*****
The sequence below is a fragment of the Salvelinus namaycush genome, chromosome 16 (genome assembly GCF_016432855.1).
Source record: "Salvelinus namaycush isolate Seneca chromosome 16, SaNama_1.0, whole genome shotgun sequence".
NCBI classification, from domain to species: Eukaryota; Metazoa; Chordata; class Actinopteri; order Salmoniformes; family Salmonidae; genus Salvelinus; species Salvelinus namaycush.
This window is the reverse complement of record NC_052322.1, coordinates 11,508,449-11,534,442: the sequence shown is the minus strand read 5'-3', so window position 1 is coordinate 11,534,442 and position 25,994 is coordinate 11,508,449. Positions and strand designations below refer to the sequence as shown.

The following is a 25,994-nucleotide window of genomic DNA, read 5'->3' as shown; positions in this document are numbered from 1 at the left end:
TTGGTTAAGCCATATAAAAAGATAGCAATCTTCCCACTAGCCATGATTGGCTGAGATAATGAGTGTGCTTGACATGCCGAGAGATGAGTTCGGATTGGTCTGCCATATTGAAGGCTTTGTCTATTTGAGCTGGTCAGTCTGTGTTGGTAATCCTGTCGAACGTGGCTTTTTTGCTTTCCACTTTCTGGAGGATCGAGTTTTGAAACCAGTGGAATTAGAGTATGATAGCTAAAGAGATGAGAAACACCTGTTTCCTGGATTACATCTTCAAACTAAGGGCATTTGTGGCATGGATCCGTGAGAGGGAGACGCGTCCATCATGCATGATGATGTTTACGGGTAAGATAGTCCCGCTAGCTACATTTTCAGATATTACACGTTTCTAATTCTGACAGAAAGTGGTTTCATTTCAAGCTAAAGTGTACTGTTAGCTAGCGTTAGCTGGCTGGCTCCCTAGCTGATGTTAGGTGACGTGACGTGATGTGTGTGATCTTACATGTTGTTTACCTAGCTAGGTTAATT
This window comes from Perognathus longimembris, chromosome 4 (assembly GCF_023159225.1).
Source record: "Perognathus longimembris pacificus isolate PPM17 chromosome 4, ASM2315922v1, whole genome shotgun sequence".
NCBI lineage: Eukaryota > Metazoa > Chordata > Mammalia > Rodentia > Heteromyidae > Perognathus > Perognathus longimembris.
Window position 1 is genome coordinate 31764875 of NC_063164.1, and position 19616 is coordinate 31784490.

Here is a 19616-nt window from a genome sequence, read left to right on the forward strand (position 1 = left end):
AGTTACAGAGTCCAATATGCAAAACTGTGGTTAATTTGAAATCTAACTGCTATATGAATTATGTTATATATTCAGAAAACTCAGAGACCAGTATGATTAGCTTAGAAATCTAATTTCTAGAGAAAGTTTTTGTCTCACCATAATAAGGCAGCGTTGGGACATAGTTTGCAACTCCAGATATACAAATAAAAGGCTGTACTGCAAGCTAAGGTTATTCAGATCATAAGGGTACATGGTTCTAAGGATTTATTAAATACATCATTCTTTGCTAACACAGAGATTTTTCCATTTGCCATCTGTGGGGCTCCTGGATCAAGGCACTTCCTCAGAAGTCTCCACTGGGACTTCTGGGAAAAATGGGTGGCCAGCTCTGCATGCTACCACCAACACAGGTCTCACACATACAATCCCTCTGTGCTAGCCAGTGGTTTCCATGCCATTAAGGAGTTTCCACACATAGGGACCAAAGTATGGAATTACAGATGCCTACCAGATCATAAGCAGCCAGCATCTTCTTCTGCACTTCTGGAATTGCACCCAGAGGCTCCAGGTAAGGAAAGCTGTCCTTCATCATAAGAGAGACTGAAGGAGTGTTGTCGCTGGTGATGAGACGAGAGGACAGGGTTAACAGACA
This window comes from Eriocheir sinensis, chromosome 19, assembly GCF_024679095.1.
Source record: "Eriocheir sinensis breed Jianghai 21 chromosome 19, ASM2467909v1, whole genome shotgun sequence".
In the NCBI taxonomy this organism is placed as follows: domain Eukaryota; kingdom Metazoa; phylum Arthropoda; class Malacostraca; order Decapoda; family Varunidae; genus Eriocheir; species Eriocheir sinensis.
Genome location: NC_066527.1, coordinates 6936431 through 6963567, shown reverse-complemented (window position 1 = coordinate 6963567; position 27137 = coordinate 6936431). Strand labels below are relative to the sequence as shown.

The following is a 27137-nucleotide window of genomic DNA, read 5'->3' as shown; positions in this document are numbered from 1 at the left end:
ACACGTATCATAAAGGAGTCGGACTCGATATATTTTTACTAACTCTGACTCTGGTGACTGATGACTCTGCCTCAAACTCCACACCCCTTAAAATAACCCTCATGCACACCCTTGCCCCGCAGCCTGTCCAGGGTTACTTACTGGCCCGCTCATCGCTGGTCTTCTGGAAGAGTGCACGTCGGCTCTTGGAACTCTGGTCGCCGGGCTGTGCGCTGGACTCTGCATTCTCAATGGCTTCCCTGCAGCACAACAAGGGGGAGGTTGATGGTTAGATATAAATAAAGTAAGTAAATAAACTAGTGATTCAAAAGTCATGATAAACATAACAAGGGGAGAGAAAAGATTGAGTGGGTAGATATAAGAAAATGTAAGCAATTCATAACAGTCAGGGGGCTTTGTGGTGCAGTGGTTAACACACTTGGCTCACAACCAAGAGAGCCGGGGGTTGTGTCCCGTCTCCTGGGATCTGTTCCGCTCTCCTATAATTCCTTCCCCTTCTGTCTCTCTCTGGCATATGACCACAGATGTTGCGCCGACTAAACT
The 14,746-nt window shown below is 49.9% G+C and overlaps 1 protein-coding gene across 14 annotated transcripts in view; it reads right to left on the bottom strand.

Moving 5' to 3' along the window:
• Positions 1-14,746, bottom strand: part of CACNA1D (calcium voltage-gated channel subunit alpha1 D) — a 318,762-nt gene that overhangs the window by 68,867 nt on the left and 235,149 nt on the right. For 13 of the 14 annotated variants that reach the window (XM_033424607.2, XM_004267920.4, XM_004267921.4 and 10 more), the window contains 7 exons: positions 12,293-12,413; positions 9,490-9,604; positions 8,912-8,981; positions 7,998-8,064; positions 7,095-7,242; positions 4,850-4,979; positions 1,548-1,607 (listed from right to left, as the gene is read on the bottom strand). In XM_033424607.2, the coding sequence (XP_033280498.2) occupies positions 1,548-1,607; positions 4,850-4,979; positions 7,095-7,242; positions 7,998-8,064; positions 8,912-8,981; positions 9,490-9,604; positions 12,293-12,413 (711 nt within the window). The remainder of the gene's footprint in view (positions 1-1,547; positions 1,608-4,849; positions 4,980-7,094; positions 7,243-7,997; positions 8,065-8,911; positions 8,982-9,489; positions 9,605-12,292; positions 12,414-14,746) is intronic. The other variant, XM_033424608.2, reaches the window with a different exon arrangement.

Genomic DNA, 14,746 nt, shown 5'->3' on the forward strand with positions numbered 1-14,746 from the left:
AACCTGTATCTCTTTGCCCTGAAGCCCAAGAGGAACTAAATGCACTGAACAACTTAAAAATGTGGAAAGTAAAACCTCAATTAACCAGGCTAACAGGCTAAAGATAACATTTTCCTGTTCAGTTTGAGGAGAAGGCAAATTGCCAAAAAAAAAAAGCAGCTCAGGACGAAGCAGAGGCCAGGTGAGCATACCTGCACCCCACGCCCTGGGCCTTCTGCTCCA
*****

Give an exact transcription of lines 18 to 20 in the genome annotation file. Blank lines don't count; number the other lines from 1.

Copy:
ACACGTATCATAAAGGAGTCGGACTCGATATATTTTTACTAACTCTGACTCTGGTGACTGATGACTCTGCCTCAAACTCCACACCCCTTAAAATAACCCTCATGCACACCCTTGCCCCGCAGCCTGTCCAGGGTTACTTACTGGCCCGCTCATCGCTGGTCTTCTGGAAGAGTGCACGTCGGCTCTTGGAACTCTGGTCGCCGGGCTGTGCGCTGGACTCTGCATTCTCAATGGCTTCCCTGCAGCACAACAAGGGGGAGGTTGATGGTTAGATATAAATAAAGTAAGTAAATAAACTAGTGATTCAAAAGTCATGATAAACATAACAAGGGGAGAGAAAAGATTGAGTGGGTAGATATAAGAAAATGTAAGCAATTCATAACAGTCAGGGGGCTTTGTGGTGCAGTGGTTAACACACTTGGCTCACAACCAAGAGAGCCGGGGGTTGTGTCCCGTCTCCTGGGATCTGTTCCGCTCTCCTATAATTCCTTCCCCTTCTGTCTCTCTCTGGCATATGACCACAGATGTTGCGCCGACTAAACT
The 14,746-nt window shown below is 49.9% G+C and overlaps 1 protein-coding gene across 14 annotated transcripts in view; it reads right to left on the bottom strand.

Moving 5' to 3' along the window: